Suspect in Warren double murder to stand trial

By: Brian Louwers | Warren Weekly | Published January 5, 2018

 Joseph Borowiak will next appear for an arraignment in Macomb County Circuit Court on Jan. 29. He faces life in prison if convicted of first-degree murder.

Joseph Borowiak will next appear for an arraignment in Macomb County Circuit Court on Jan. 29. He faces life in prison if convicted of first-degree murder.

Photo by Brian Louwers

WARREN — An insanity plea will likely be the defense for a man accused of brutally beating his aunt and uncle to death in their home near Mound and Stephens roads last fall.

Joseph Borowiak, 37, of Warren, was back in the 37th District Court for a preliminary examination Jan. 4, where he was ultimately ordered to stand trial on first-degree murder charges.

Borowiak’s hearing had been adjourned for months and was finally rescheduled after the court received a mental health evaluation deeming him now fit to stand trial, but legally insane at the time Steven Collins and Cynthia Collins were killed in their home in the 23800 block of Panama on Sept. 1.

“That’s probably my defense,” defense attorney Steven Freers said of a potential plea of not guilty by reason of insanity, as the case now moves to Macomb County Circuit Court.

Freers declined to comment further on the specifics of the case after the hearing, or to elaborate about new evidence presented by Assistant Prosecuting Attorney William Cataldo, chief of homicide in Macomb County Prosecutor Eric Smith’s office. That new evidence includes a DNA analysis from the Michigan State Police Crime Lab, introduced as an exhibit by the prosecution, reportedly showing that the victims’ blood was found on a sweatshirt and glasses tied to Borowiak.

Cataldo called four witnesses to testify during the exam, including two Warren police officers and Detective Cpl. Kevin Dailey, the officer in charge of the investigation.

One of the first responders, Officer Timothy Kulhanek, told the court he was dispatched to the Collins home for a welfare check after their unleashed dog was found by a neighbor, who tried to return it but could not make contact with the couple.

Kulhanek said he and his partner entered the home at about 2:30 p.m. Sept. 1 after they found the screen door locked and the front entry door obviously damaged. The bodies were found in separate bedrooms during a search of the house, and police originally thought they suffered gunshot wounds based on their injuries and the resulting blood spatter.

Cataldo later introduced autopsy reports into evidence indicating that both Steven Collins and Cynthia Collins were murdered, and that they died of head injuries resulting from blunt-force trauma. Investigators believe they were killed sometime around 3:15 a.m. Sept. 1, based on the statements of neighbor George Marshall, who told the court he heard a loud noise that could have been a door slamming.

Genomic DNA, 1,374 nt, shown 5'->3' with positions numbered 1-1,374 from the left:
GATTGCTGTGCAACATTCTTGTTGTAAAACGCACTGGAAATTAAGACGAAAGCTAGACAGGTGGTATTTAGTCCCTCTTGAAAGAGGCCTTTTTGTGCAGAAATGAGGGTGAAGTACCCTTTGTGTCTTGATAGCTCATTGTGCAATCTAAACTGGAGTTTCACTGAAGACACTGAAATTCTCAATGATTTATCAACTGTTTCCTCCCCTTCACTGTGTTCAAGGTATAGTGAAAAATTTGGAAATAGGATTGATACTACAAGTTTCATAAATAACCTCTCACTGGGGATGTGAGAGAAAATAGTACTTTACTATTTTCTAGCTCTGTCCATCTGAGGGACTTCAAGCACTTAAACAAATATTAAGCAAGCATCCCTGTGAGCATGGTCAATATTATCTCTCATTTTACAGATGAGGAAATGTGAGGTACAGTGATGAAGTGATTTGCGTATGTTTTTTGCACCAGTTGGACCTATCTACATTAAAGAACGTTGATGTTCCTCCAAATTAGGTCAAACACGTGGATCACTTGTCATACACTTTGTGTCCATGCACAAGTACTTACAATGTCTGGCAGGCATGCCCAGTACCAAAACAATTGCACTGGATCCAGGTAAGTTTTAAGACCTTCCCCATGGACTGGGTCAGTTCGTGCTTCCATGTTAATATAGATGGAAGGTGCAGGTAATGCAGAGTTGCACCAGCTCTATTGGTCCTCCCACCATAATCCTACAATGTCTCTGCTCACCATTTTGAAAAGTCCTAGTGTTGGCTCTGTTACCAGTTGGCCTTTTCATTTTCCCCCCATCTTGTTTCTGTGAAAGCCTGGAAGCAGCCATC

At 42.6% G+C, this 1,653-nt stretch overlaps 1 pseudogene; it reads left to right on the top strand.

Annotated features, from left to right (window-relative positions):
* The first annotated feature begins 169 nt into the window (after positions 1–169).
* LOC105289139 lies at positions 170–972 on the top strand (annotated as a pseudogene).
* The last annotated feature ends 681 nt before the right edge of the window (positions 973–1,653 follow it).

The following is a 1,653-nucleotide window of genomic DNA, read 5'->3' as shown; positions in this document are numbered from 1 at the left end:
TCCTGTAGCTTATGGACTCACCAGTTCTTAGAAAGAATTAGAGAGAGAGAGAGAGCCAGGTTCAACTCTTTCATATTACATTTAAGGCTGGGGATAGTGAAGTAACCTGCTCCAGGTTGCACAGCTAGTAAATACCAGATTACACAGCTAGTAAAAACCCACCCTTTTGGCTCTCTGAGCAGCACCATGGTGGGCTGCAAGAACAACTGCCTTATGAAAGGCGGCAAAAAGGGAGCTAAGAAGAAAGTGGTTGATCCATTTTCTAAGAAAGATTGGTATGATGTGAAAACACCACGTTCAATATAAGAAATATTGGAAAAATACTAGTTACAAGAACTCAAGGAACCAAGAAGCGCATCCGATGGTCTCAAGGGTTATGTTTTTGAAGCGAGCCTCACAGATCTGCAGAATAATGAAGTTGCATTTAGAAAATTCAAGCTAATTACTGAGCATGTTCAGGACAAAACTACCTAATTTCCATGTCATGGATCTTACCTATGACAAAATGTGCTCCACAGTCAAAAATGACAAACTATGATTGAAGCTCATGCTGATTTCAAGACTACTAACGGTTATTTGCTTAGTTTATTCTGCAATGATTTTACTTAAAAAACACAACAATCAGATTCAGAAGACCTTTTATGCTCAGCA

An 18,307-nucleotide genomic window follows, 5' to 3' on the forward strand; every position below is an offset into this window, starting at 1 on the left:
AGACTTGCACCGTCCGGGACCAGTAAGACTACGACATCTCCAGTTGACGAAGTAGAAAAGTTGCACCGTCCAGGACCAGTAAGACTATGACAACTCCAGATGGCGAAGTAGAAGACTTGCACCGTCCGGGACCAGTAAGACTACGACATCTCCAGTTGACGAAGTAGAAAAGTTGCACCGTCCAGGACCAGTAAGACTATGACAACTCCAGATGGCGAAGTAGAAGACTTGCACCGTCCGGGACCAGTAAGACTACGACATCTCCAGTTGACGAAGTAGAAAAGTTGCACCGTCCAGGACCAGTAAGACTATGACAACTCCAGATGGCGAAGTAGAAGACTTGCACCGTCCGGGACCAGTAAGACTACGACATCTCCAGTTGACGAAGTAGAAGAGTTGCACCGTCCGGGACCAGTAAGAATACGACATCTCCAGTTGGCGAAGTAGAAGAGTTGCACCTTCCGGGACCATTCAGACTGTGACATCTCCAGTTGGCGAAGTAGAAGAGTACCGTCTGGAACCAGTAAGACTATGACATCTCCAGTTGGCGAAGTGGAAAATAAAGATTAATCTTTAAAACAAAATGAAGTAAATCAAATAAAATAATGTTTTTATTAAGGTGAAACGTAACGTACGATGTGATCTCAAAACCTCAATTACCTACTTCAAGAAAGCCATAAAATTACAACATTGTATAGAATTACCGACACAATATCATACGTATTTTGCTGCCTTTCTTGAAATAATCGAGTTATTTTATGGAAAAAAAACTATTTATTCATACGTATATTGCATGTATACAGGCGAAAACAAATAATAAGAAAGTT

Warren Police Department evidence technician Donald Viars testified that he was called to photograph various items at a mobile home unit on Ready Avenue, near Nine Mile Road and Sherwood Avenue, later that evening. He said the items, allegedly belonging to Borowiak, included papers and writings, religious artifacts, and crosses.

Viars said he was later called to a vacant house on Ryan Road in Detroit to photograph evidence reportedly taken from Borowiak when he was arrested at about 9:30 p.m., after a tipster who recognized him from a news report saw him nearby at Buddy’s Pizza, at Conant and McNichols, and alerted police.

Among the items taken into evidence there were a backpack; a sweatshirt and glasses; a “hit list” bearing the names of Steven Collins, Cynthia Collins and their two children; and a map to their home on Panama overlaid with writing that included directional arrows.

Dailey said the same list was observed in a photo on Borowiak’s Facebook page, and that it included the word “exterminians” along with the names. When questioned in custody about the Collinses’ deaths, Dailey said Borowiak told him, “I didn’t kill them today.”

Borowiak quickly became a person of interest in the case after police learned that he recently lived at the address on Panama. A review of his Facebook page revealed a litany of bizarre posts, strange messages, and potential threats toward the Collinses and other family members.

The posts included photos of a coiled serpent and repeated images of the family, the Bible and money, along with references to numbers including 6 and 666. Also included were photos of the Collinses’ ranch-style home and rambling text with strange religious connotations and references to the Bible’s Book of Revelations.

Chief Judge John Chmura ruled that Borowiak should stand trial on the first-degree murder charges and ordered him to remain in custody without bond after Cataldo and Freers offered their closing arguments.

Cataldo said the timing of the murders — which he alleged were likely perpetrated while the Collinses were asleep — and the list published on social media supports premeditation in the case. He argued that the blood from both victims found on the sweatshirt and glasses puts Borowiak at the crime scene.

“They were asleep. They were helpless,” Cataldo said. “Mr. Collins never made it out of bed.”

The prosecutor added, “This was not a robbery. There wasn’t anything that was intended to happen there other than that murder.”   

Borowiak will next appear for an arraignment in Macomb County Circuit Court on Jan. 29. He faces life in prison if convicted of first-degree murder.

Freers said after the hearing that no decision had been made about a second forensic psychiatric exam ahead of a possible insanity defense.